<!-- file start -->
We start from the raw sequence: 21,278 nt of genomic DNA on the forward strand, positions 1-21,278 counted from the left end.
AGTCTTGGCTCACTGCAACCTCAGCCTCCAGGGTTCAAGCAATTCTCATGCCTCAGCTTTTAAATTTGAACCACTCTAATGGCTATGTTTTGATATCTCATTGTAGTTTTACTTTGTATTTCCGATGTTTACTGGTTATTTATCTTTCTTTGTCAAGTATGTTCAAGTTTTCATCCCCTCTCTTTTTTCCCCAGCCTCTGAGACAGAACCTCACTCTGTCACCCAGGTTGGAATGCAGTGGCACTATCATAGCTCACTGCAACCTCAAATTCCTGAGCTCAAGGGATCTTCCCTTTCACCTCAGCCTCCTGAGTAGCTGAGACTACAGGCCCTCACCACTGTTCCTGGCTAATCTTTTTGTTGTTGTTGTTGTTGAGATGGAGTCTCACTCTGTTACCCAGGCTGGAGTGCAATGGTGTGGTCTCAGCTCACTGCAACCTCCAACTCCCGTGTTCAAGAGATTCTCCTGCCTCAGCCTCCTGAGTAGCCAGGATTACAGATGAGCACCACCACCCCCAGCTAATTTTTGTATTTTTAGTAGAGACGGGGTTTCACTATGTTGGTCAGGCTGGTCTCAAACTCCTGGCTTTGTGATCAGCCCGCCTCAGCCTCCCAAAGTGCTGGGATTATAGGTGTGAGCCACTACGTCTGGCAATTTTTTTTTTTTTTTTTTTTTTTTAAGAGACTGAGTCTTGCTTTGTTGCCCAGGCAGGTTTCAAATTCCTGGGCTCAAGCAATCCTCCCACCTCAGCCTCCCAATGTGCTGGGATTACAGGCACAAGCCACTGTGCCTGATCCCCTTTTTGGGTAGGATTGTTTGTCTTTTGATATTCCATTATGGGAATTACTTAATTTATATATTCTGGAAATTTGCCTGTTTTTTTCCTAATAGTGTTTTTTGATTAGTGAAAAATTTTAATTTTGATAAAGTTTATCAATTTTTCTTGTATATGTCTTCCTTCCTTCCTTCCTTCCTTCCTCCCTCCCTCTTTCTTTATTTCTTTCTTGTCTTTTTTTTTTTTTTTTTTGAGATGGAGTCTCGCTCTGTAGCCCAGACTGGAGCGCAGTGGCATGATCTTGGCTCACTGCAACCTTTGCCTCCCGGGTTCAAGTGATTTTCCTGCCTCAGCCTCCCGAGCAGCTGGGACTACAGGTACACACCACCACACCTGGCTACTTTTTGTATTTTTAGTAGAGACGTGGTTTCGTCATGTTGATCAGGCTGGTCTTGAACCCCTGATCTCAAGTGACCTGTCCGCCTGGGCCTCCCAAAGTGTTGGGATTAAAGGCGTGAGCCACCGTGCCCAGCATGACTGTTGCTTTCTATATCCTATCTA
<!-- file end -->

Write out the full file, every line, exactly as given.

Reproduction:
We start from the raw sequence: 21,278 nt of genomic DNA on the forward strand, positions 1-21,278 counted from the left end.
AGTCTTGGCTCACTGCAACCTCAGCCTCCAGGGTTCAAGCAATTCTCATGCCTCAGCTTTTAAATTTGAACCACTCTAATGGCTATGTTTTGATATCTCATTGTAGTTTTACTTTGTATTTCCGATGTTTACTGGTTATTTATCTTTCTTTGTCAAGTATGTTCAAGTTTTCATCCCCTCTCTTTTTTCCCCAGCCTCTGAGACAGAACCTCACTCTGTCACCCAGGTTGGAATGCAGTGGCACTATCATAGCTCACTGCAACCTCAAATTCCTGAGCTCAAGGGATCTTCCCTTTCACCTCAGCCTCCTGAGTAGCTGAGACTACAGGCCCTCACCACTGTTCCTGGCTAATCTTTTTGTTGTTGTTGTTGTTGAGATGGAGTCTCACTCTGTTACCCAGGCTGGAGTGCAATGGTGTGGTCTCAGCTCACTGCAACCTCCAACTCCCGTGTTCAAGAGATTCTCCTGCCTCAGCCTCCTGAGTAGCCAGGATTACAGATGAGCACCACCACCCCCAGCTAATTTTTGTATTTTTAGTAGAGACGGGGTTTCACTATGTTGGTCAGGCTGGTCTCAAACTCCTGGCTTTGTGATCAGCCCGCCTCAGCCTCCCAAAGTGCTGGGATTATAGGTGTGAGCCACTACGTCTGGCAATTTTTTTTTTTTTTTTTTTTTTTTAAGAGACTGAGTCTTGCTTTGTTGCCCAGGCAGGTTTCAAATTCCTGGGCTCAAGCAATCCTCCCACCTCAGCCTCCCAATGTGCTGGGATTACAGGCACAAGCCACTGTGCCTGATCCCCTTTTTGGGTAGGATTGTTTGTCTTTTGATATTCCATTATGGGAATTACTTAATTTATATATTCTGGAAATTTGCCTGTTTTTTTCCTAATAGTGTTTTTTGATTAGTGAAAAATTTTAATTTTGATAAAGTTTATCAATTTTTCTTGTATATGTCTTCCTTCCTTCCTTCCTTCCTTCCTCCCTCCCTCTTTCTTTATTTCTTTCTTGTCTTTTTTTTTTTTTTTTTTGAGATGGAGTCTCGCTCTGTAGCCCAGACTGGAGCGCAGTGGCATGATCTTGGCTCACTGCAACCTTTGCCTCCCGGGTTCAAGTGATTTTCCTGCCTCAGCCTCCCGAGCAGCTGGGACTACAGGTACACACCACCACACCTGGCTACTTTTTGTATTTTTAGTAGAGACGTGGTTTCGTCATGTTGATCAGGCTGGTCTTGAACCCCTGATCTCAAGTGACCTGTCCGCCTGGGCCTCCCAAAGTGTTGGGATTAAAGGCGTGAGCCACCGTGCCCAGCATGACTGTTGCTTTCTATATCCTATCTA